Tuesday, December 16, 2014

Fred Mitchell totally discredits misinformation about The Bahamas’ new immigration policy at the Organization of American States (OAS)

From Oswald Brown:

Bahamas Foreign Affairs and Immigration Minister the Hon. Fred Mitchell (left) addressing a Special Permanent Council Meeting of the Organization of American States (OAS) in Washington, D.C., on Tuesday, December 16, 2014. At centre is OAS Assistant Secretary General Albert Ramdin and at right is Ambassador of Guyana Bayney Karran.

WASHINGTON, D.C. -- Foreign Affairs and Immigration Minister the Hon. Fred Mitchell totally discredited the malicious misinformation circulated nationally and internationally about The Bahamas’ new immigration policy during a major address at a Special Permanent Council Meeting of the Organization of American States (OAS) on Tuesday, December 16, 2016.

Addressing ambassadors from OAS-member countries and a number of guests assembled in the ornate Hall of the Americas in the OAS main building on 17th Street, N.W., Mr. Mitchell made direct reference to the misinformation being circulated about the new policy by Attorney Fred Smith, President of the Grand Bahama Human Rights Association.

“There are three allegations that have been made that bear addressing in this forum which go to the heart of the matter: our country’s reputation,” Mr. Mitchell said. “There is a Queen’s Counsel in The Bahamas who heads a human rights organization which is connected around the world and whose allegations have made headlines in the hemisphere and around the world. The specific charges must be refuted.”

Attorney Smith has recklessly accused the government of “institutional terrorism,” “ethnic cleansing,” and “running Auschwitz in The Bahamas,” referring to the Carmichael Road Detention Centre.

“The latter statement alleged in particular that this minister was responsible for Auschwitz in The Bahamas,” Mr. Mitchell said. “Madame Chair, words have meanings and when a Queen’s Counsel makes such a statement he must be put to proof. Certainly the government of The Bahamas is bound to respond. Let me be clear: there is no institutional terrorism, no ethnic cleansings, no Auschwitz in The Bahamas. No group is being targeted for elimination in The Bahamas, no mass murder is occurring in The Bahamas and certainly none which is sponsored or sanctioned by the state. There is no evidence anywhere that this is the case and we refute it absolutely. We once again repeat the invitation to the human rights bodies to inspect at any time and without notice.”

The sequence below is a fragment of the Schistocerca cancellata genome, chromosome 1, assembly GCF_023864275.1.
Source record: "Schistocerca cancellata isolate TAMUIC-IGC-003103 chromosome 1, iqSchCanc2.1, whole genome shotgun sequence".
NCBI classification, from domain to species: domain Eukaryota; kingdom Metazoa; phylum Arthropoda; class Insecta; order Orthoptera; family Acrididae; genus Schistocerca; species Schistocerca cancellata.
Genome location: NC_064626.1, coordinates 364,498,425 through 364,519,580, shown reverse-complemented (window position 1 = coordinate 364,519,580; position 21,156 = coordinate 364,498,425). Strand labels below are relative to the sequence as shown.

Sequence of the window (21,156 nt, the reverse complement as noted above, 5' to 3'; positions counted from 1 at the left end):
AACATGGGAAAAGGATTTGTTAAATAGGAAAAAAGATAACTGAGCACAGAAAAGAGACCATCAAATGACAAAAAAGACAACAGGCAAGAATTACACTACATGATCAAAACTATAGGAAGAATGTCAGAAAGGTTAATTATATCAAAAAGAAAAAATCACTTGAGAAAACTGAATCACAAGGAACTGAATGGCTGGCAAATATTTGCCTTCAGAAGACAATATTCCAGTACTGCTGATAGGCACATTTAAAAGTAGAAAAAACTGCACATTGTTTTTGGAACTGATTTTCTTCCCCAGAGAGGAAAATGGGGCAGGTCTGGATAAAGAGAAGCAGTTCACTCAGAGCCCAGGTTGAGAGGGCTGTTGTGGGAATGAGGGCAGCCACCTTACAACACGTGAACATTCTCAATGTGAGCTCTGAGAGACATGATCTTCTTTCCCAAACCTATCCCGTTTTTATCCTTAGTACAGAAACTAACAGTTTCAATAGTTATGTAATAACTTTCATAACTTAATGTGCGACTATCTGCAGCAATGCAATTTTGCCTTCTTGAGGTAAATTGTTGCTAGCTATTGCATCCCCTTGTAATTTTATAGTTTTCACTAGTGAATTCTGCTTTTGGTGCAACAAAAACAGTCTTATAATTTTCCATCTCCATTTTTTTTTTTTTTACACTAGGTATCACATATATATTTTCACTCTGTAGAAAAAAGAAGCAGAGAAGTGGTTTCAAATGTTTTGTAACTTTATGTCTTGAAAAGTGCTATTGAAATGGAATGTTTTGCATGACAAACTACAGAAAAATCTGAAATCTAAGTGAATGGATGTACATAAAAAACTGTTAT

Mr. Mitchell emphasized that the United Nations Human Rights Commission has a representative in The Bahamas and “they have been to the detention centre and can say whether or not we are operating gas chambers and engaging in mass murder in the Carmichael Road Detention Centre.”

“The remarks are so outrageous and absolutely irresponsible and I condemn without reservation,” the Foreign Affairs and Immigration Minister emphatically stated.

Earlier in his address Mr. Mitchell said that on “behalf of Prime Minister Perry Christie, the government and Peoples of the Commonwealth of The Bahamas, I appear here today to deal with a serious matter: the reputation of The Bahamas.”

“Nothing is more important to us than that in the international arena, whether in the hemisphere or in the sub region or around the world,” Mr. Mitchell said. “Reputation is everything. The respect which we have around the world, depends upon our reputation. My nation of less than 400,000 souls thrives off its reputation. Tourism is our main business. People come to The Bahamas as tourists because they believe and perceive that it is better in The Bahamas, and it is.”

Bahamas Foreign Affairs and Immigration Minister Fred Mitchell (right) is pictured with Ambassador Bocchit Edmond, Permanent Representative of Haiti to the Organization of American States (OAS) following his address at a Special Permanent Council Meeting of the Organization of American States (OAS) in Washington, D.C., on Tuesday, December 16, 2014.Noting that The Bahamas is paradise and “we work very hard to maintain that reputation,” Mr. Mitchell said thousands of business people and “non-Bahamian residents live in our country because it has a stellar reputation as a safe place for investment and wealth management: a well regulated, transparent jurisdiction.”